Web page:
What, then, may be reasonably and honestly said, before it becomes sound, of the piece we are perhaps most curious to hear – Solo il tempo for chorus and orchestra by Pasquale Corrado? First of all, it is a (highly meritorious) commission from Accademia Nazionale di Santa Cecilia, and tonight we are privileged to be its very first audience. But it is useless to deny that the initial impact came with the title: three words that Corrado chose as a sign, as a gateway to his work. And the title, especially if it does not indicate only the genre the piece belongs to, has the function – involuntarily or otherwise – of creating an aura of expectation, of insinuating the idea that the verbal stimulus must be followed by a response. In this case, the title’s three words are almost an inadvertent invitation to complete the sentence, as is done in certain puzzle games: “Only time … can heal all wounds,” for example, or “Only time is ours” (if you have happened upon Seneca’s classical version), or “Only time … brings justice.” This is perhaps the solution closest to the author’s intentions; this may be deduced from the fact that once we get past the title, we are struck by the subtitle: “A Giovanni Falcone e Paolo Borsellino” (“to Giovanni Falcone and Paolo Borsellino”).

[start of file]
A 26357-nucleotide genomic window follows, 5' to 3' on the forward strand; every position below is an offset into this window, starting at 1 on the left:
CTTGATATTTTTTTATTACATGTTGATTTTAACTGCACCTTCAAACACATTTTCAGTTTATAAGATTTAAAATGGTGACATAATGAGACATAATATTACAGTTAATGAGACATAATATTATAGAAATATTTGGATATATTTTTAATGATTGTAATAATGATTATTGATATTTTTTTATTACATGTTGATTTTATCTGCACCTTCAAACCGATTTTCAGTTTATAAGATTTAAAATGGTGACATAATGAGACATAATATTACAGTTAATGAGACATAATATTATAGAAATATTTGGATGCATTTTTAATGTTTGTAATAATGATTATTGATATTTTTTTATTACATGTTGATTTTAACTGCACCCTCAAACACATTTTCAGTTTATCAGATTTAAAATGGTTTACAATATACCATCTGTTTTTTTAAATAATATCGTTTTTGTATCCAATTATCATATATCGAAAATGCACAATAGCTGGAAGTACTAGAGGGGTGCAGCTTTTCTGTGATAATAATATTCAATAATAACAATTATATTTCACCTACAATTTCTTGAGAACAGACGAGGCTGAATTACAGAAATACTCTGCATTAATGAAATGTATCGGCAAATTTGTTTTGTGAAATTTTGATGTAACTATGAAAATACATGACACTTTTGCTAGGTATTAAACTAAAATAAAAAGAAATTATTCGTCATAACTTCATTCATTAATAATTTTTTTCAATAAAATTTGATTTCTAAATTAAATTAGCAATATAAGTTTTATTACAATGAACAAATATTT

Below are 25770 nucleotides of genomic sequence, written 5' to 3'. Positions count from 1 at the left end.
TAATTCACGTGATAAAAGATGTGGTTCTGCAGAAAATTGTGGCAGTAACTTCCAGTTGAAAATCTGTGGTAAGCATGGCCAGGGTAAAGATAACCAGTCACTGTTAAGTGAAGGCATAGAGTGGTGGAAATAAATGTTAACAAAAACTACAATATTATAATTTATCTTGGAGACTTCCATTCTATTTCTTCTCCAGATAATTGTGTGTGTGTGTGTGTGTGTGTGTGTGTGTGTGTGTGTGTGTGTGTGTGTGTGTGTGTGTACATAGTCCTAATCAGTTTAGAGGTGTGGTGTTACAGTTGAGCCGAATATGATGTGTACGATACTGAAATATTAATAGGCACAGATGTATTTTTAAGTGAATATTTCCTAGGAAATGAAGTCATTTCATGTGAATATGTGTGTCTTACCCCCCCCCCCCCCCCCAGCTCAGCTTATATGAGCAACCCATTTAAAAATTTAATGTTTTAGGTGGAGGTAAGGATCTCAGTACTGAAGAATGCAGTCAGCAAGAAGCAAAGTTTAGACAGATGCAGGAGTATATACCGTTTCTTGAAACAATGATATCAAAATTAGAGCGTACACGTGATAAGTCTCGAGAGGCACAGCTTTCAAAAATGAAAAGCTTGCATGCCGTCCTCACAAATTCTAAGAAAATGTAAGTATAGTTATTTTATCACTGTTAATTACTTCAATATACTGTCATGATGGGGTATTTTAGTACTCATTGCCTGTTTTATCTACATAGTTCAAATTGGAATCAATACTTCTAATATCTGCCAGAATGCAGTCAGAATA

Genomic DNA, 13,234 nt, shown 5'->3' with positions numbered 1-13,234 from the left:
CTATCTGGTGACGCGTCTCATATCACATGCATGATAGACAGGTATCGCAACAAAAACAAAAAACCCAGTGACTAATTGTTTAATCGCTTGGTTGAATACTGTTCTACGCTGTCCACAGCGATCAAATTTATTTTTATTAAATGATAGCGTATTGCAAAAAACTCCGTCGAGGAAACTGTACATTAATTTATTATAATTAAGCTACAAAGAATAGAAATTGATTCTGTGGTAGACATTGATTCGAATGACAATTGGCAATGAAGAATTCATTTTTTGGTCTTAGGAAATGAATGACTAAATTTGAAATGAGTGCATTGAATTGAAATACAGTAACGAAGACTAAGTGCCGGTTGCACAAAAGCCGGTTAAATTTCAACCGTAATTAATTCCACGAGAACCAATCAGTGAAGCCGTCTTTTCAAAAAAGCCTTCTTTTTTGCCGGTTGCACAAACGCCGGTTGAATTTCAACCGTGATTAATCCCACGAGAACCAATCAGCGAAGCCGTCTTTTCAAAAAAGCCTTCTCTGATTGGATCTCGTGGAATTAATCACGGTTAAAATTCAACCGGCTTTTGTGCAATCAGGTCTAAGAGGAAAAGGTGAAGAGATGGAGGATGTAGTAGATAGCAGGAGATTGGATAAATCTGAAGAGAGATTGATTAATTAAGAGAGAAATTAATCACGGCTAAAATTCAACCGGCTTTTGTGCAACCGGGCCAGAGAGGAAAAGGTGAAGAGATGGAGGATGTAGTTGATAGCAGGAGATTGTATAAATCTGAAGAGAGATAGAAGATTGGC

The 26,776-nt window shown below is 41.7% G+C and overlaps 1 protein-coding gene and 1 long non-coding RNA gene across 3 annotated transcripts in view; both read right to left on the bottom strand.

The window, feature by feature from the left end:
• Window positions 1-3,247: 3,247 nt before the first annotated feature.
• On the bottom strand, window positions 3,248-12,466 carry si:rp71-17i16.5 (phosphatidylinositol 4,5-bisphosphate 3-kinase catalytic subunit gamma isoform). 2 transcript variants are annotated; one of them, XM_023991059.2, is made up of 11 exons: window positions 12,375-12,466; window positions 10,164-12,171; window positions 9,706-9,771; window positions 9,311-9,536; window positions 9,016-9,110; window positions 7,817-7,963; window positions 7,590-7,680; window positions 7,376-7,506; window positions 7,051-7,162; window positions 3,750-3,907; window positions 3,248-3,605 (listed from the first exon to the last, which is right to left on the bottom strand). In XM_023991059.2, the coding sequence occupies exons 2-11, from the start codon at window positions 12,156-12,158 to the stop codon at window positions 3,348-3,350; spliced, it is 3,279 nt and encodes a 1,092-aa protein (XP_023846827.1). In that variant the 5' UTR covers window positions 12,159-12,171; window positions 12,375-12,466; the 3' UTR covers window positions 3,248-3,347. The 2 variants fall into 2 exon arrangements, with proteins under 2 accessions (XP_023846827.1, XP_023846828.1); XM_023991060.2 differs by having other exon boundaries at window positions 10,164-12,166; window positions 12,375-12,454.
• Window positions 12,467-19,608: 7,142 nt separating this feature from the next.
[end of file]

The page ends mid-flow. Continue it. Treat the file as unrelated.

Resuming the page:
SOLO IL TEMPO HAS BEEN PREMIERED WITH ORCHESTRA AND CHORUS OF THE ACCADEMIA NAZIONALE DI SANTA CECILIA CONDUCTED BY SIR ANTONIO PAPPANO Rome - 19/20/21 May 2017 -
And the horizon suddenly expands. We are instantly immersed in one of the events that marked a major turning point in Italian twentieth-century history: the murders, just a few months apart, of two magistrates who, with different methods and tools, had understood the profound nature of Cosa Nostra and were trying to dismantle its criminal mechanism piece by piece – and without ever becoming “professional mafia fighters.” Our expectation is thus loaded with a new tension: political and civil tension, all knotted together. But after the opening threshold of the title and subtitle, we make another discovery forged with words: the text intoned by the chorus.